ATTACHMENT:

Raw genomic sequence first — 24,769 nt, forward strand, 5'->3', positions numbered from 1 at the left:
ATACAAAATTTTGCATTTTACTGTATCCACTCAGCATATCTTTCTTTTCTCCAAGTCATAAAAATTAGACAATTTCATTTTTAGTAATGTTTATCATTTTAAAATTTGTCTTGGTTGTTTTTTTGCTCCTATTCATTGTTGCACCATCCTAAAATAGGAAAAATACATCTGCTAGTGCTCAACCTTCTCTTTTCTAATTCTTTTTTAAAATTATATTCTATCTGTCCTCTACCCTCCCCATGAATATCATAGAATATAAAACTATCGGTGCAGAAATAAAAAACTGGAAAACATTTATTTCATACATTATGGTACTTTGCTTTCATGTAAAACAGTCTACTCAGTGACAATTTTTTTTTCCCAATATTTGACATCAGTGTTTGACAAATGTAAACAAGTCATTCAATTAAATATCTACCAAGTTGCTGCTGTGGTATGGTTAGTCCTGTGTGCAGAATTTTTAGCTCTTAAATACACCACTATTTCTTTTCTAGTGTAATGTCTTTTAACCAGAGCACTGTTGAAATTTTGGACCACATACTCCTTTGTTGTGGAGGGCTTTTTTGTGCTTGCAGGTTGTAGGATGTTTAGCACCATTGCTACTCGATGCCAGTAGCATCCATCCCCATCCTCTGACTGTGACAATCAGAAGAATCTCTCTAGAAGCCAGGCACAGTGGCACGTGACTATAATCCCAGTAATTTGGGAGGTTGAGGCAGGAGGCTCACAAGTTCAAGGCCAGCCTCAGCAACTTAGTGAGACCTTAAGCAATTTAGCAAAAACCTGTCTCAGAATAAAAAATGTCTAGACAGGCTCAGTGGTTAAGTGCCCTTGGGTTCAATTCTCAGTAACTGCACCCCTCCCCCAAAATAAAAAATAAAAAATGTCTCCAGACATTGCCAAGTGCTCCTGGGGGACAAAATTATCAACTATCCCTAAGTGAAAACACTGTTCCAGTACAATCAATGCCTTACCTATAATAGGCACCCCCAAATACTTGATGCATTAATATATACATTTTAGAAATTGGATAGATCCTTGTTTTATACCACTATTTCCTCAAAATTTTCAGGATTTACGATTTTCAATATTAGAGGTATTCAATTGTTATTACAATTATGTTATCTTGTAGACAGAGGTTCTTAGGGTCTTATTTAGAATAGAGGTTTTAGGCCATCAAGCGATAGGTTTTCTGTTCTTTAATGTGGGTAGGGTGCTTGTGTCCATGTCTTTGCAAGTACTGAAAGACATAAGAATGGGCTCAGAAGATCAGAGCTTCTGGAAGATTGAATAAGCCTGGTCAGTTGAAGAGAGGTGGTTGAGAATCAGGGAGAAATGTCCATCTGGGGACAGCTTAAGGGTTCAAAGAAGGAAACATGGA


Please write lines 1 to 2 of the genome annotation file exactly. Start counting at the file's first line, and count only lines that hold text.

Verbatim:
Raw genomic sequence first — 24,769 nt, forward strand, 5'->3', positions numbered from 1 at the left:
ATACAAAATTTTGCATTTTACTGTATCCACTCAGCATATCTTTCTTTTCTCCAAGTCATAAAAATTAGACAATTTCATTTTTAGTAATGTTTATCATTTTAAAATTTGTCTTGGTTGTTTTTTTGCTCCTATTCATTGTTGCACCATCCTAAAATAGGAAAAATACATCTGCTAGTGCTCAACCTTCTCTTTTCTAATTCTTTTTTAAAATTATATTCTATCTGTCCTCTACCCTCCCCATGAATATCATAGAATATAAAACTATCGGTGCAGAAATAAAAAACTGGAAAACATTTATTTCATACATTATGGTACTTTGCTTTCATGTAAAACAGTCTACTCAGTGACAATTTTTTTTTCCCAATATTTGACATCAGTGTTTGACAAATGTAAACAAGTCATTCAATTAAATATCTACCAAGTTGCTGCTGTGGTATGGTTAGTCCTGTGTGCAGAATTTTTAGCTCTTAAATACACCACTATTTCTTTTCTAGTGTAATGTCTTTTAACCAGAGCACTGTTGAAATTTTGGACCACATACTCCTTTGTTGTGGAGGGCTTTTTTGTGCTTGCAGGTTGTAGGATGTTTAGCACCATTGCTACTCGATGCCAGTAGCATCCATCCCCATCCTCTGACTGTGACAATCAGAAGAATCTCTCTAGAAGCCAGGCACAGTGGCACGTGACTATAATCCCAGTAATTTGGGAGGTTGAGGCAGGAGGCTCACAAGTTCAAGGCCAGCCTCAGCAACTTAGTGAGACCTTAAGCAATTTAGCAAAAACCTGTCTCAGAATAAAAAATGTCTAGACAGGCTCAGTGGTTAAGTGCCCTTGGGTTCAATTCTCAGTAACTGCACCCCTCCCCCAAAATAAAAAATAAAAAATGTCTCCAGACATTGCCAAGTGCTCCTGGGGGACAAAATTATCAACTATCCCTAAGTGAAAACACTGTTCCAGTACAATCAATGCCTTACCTATAATAGGCACCCCCAAATACTTGATGCATTAATATATACATTTTAGAAATTGGATAGATCCTTGTTTTATACCACTATTTCCTCAAAATTTTCAGGATTTACGATTTTCAATATTAGAGGTATTCAATTGTTATTACAATTATGTTATCTTGTAGACAGAGGTTCTTAGGGTCTTATTTAGAATAGAGGTTTTAGGCCATCAAGCGATAGGTTTTCTGTTCTTTAATGTGGGTAGGGTGCTTGTGTCCATGTCTTTGCAAGTACTGAAAGACATAAGAATGGGCTCAGAAGATCAGAGCTTCTGGAAGATTGAATAAGCCTGGTCAGTTGAAGAGAGGTGGTTGAGAATCAGGGAGAAATGTCCATCTGGGGACAGCTTAAGGGTTCAAAGAAGGAAACATGGA